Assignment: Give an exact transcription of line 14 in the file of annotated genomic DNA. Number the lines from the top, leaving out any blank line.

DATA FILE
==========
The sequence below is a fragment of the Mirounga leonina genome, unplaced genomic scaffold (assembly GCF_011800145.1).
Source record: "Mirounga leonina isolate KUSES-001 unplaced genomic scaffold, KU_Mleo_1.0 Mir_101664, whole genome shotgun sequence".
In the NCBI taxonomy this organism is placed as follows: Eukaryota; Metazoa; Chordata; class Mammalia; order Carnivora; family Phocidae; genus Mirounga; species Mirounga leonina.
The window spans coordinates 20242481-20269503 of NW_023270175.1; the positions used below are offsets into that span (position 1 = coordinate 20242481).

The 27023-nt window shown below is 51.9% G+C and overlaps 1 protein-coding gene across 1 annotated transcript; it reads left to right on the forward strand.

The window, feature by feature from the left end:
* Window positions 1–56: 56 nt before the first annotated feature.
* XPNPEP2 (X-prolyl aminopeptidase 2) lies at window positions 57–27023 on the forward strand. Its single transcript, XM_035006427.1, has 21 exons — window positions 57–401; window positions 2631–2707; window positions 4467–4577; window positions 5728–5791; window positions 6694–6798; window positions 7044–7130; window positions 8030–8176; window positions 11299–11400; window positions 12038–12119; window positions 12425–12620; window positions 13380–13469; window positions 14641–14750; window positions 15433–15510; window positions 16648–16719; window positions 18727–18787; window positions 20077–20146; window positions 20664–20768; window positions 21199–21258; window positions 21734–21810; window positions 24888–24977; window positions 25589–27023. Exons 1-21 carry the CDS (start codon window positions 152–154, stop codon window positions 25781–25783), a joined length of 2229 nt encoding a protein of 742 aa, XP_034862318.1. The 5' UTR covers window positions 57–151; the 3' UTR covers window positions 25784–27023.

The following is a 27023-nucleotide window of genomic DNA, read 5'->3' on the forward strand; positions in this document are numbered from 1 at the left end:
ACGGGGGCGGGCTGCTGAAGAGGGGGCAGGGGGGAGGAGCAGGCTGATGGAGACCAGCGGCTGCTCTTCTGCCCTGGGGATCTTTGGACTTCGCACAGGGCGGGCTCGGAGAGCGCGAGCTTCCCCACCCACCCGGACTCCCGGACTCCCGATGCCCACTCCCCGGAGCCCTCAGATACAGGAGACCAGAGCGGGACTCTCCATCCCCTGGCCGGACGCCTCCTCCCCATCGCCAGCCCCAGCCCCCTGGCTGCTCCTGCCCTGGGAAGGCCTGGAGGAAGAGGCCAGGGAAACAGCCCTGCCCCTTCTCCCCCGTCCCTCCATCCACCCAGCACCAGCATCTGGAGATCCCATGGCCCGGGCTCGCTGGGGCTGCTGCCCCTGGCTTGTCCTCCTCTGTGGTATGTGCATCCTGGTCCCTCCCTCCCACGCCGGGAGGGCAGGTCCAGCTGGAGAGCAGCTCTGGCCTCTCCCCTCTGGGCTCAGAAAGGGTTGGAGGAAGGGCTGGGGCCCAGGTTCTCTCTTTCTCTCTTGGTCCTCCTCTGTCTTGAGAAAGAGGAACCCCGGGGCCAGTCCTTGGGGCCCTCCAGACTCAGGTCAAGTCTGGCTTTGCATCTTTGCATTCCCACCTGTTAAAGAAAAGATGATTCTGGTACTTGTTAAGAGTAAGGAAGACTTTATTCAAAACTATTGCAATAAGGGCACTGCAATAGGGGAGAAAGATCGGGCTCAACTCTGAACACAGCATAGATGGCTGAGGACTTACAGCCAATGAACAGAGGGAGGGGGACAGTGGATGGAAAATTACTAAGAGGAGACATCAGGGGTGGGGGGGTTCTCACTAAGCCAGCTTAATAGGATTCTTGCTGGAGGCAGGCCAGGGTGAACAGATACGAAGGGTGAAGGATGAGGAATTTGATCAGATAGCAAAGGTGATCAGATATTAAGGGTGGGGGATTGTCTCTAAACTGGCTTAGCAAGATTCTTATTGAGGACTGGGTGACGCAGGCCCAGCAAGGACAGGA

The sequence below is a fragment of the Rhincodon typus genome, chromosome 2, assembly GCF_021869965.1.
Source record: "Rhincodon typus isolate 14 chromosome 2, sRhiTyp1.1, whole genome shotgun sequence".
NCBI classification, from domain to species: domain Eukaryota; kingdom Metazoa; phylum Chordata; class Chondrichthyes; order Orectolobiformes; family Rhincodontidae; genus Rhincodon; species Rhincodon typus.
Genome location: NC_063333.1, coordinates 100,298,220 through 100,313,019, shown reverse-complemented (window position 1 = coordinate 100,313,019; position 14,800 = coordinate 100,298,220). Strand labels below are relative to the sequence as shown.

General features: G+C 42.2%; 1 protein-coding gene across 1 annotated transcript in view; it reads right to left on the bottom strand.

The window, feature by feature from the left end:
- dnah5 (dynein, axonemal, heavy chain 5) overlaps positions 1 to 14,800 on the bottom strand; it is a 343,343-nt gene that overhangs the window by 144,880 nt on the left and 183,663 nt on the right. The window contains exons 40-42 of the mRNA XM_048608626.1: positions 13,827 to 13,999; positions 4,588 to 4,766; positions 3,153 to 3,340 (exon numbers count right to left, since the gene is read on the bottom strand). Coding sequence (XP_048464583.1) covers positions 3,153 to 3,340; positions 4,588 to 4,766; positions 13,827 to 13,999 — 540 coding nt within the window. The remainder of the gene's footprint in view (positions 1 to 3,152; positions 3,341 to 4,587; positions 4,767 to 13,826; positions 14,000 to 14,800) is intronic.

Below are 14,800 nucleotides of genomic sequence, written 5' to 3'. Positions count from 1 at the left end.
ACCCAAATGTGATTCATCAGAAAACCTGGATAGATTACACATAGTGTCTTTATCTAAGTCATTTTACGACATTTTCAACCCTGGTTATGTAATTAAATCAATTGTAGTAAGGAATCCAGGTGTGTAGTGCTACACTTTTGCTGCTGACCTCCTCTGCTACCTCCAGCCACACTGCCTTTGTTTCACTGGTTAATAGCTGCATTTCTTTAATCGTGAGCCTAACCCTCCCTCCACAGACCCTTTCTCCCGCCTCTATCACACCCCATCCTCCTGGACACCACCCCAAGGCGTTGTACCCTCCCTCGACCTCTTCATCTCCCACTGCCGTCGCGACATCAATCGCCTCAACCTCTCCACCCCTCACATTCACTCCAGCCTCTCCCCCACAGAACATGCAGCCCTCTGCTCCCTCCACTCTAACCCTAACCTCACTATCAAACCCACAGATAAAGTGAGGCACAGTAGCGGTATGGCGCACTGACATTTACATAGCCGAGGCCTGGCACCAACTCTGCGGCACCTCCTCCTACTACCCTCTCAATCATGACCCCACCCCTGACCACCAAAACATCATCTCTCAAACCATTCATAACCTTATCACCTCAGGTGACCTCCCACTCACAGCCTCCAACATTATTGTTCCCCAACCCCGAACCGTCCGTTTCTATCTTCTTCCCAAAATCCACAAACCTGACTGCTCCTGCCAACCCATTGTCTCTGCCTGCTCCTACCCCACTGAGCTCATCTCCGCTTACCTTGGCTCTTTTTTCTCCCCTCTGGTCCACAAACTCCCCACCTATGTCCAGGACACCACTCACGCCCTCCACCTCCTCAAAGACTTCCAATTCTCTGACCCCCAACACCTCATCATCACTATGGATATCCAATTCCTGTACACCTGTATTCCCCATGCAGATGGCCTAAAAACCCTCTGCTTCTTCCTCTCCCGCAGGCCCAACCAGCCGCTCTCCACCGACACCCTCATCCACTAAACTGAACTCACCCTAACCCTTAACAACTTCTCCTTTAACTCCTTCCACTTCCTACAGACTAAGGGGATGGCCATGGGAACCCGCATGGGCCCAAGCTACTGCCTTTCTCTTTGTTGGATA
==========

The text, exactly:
Genome location: NC_063333.1, coordinates 100,298,220 through 100,313,019, shown reverse-complemented (window position 1 = coordinate 100,313,019; position 14,800 = coordinate 100,298,220). Strand labels below are relative to the sequence as shown.